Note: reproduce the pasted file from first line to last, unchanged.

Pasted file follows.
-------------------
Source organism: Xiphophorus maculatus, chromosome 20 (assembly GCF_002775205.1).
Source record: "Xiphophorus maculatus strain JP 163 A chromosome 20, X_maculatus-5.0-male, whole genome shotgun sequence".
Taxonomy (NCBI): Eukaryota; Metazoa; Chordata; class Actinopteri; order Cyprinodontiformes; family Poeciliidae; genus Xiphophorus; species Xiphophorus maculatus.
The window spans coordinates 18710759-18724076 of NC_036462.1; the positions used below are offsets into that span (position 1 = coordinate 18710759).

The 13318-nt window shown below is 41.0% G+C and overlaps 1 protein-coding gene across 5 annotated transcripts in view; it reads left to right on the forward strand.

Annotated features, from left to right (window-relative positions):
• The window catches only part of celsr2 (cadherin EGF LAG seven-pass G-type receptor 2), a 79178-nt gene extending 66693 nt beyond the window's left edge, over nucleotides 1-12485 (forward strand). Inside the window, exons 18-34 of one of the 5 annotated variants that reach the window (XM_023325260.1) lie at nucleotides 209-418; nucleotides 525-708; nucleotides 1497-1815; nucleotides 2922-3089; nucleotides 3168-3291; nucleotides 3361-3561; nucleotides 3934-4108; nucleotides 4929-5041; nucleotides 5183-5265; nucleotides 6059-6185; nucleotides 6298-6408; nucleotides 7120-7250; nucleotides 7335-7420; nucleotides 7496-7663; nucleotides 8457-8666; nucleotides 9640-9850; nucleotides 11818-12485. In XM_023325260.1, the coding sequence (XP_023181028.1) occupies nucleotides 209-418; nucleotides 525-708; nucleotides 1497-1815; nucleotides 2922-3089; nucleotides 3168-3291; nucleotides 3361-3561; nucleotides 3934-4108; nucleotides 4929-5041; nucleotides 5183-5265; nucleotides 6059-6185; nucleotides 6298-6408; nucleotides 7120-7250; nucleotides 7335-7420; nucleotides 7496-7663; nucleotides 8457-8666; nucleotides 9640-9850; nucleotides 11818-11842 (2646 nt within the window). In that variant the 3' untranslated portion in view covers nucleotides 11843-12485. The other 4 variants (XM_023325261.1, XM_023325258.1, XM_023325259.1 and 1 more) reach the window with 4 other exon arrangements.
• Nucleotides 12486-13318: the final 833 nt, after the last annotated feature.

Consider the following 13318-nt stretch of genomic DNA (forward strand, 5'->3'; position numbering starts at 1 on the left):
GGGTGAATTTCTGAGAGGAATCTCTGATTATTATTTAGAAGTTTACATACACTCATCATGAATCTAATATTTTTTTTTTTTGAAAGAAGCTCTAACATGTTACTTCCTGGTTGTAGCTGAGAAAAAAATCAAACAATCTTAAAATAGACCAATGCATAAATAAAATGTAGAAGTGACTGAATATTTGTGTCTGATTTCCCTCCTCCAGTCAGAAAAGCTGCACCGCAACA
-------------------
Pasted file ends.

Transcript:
Source organism: Xiphophorus maculatus, chromosome 20 (assembly GCF_002775205.1).
Source record: "Xiphophorus maculatus strain JP 163 A chromosome 20, X_maculatus-5.0-male, whole genome shotgun sequence".
Taxonomy (NCBI): Eukaryota; Metazoa; Chordata; class Actinopteri; order Cyprinodontiformes; family Poeciliidae; genus Xiphophorus; species Xiphophorus maculatus.
The window spans coordinates 18710759-18724076 of NC_036462.1; the positions used below are offsets into that span (position 1 = coordinate 18710759).

The 13318-nt window shown below is 41.0% G+C and overlaps 1 protein-coding gene across 5 annotated transcripts in view; it reads left to right on the forward strand.

Annotated features, from left to right (window-relative positions):
• The window catches only part of celsr2 (cadherin EGF LAG seven-pass G-type receptor 2), a 79178-nt gene extending 66693 nt beyond the window's left edge, over nucleotides 1-12485 (forward strand). Inside the window, exons 18-34 of one of the 5 annotated variants that reach the window (XM_023325260.1) lie at nucleotides 209-418; nucleotides 525-708; nucleotides 1497-1815; nucleotides 2922-3089; nucleotides 3168-3291; nucleotides 3361-3561; nucleotides 3934-4108; nucleotides 4929-5041; nucleotides 5183-5265; nucleotides 6059-6185; nucleotides 6298-6408; nucleotides 7120-7250; nucleotides 7335-7420; nucleotides 7496-7663; nucleotides 8457-8666; nucleotides 9640-9850; nucleotides 11818-12485. In XM_023325260.1, the coding sequence (XP_023181028.1) occupies nucleotides 209-418; nucleotides 525-708; nucleotides 1497-1815; nucleotides 2922-3089; nucleotides 3168-3291; nucleotides 3361-3561; nucleotides 3934-4108; nucleotides 4929-5041; nucleotides 5183-5265; nucleotides 6059-6185; nucleotides 6298-6408; nucleotides 7120-7250; nucleotides 7335-7420; nucleotides 7496-7663; nucleotides 8457-8666; nucleotides 9640-9850; nucleotides 11818-11842 (2646 nt within the window). In that variant the 3' untranslated portion in view covers nucleotides 11843-12485. The other 4 variants (XM_023325261.1, XM_023325258.1, XM_023325259.1 and 1 more) reach the window with 4 other exon arrangements.
• Nucleotides 12486-13318: the final 833 nt, after the last annotated feature.

Consider the following 13318-nt stretch of genomic DNA (forward strand, 5'->3'; position numbering starts at 1 on the left):
GGGTGAATTTCTGAGAGGAATCTCTGATTATTATTTAGAAGTTTACATACACTCATCATGAATCTAATATTTTTTTTTTTTGAAAGAAGCTCTAACATGTTACTTCCTGGTTGTAGCTGAGAAAAAAATCAAACAATCTTAAAATAGACCAATGCATAAATAAAATGTAGAAGTGACTGAATATTTGTGTCTGATTTCCCTCCTCCAGTCAGAAAAGCTGCACCGCAACA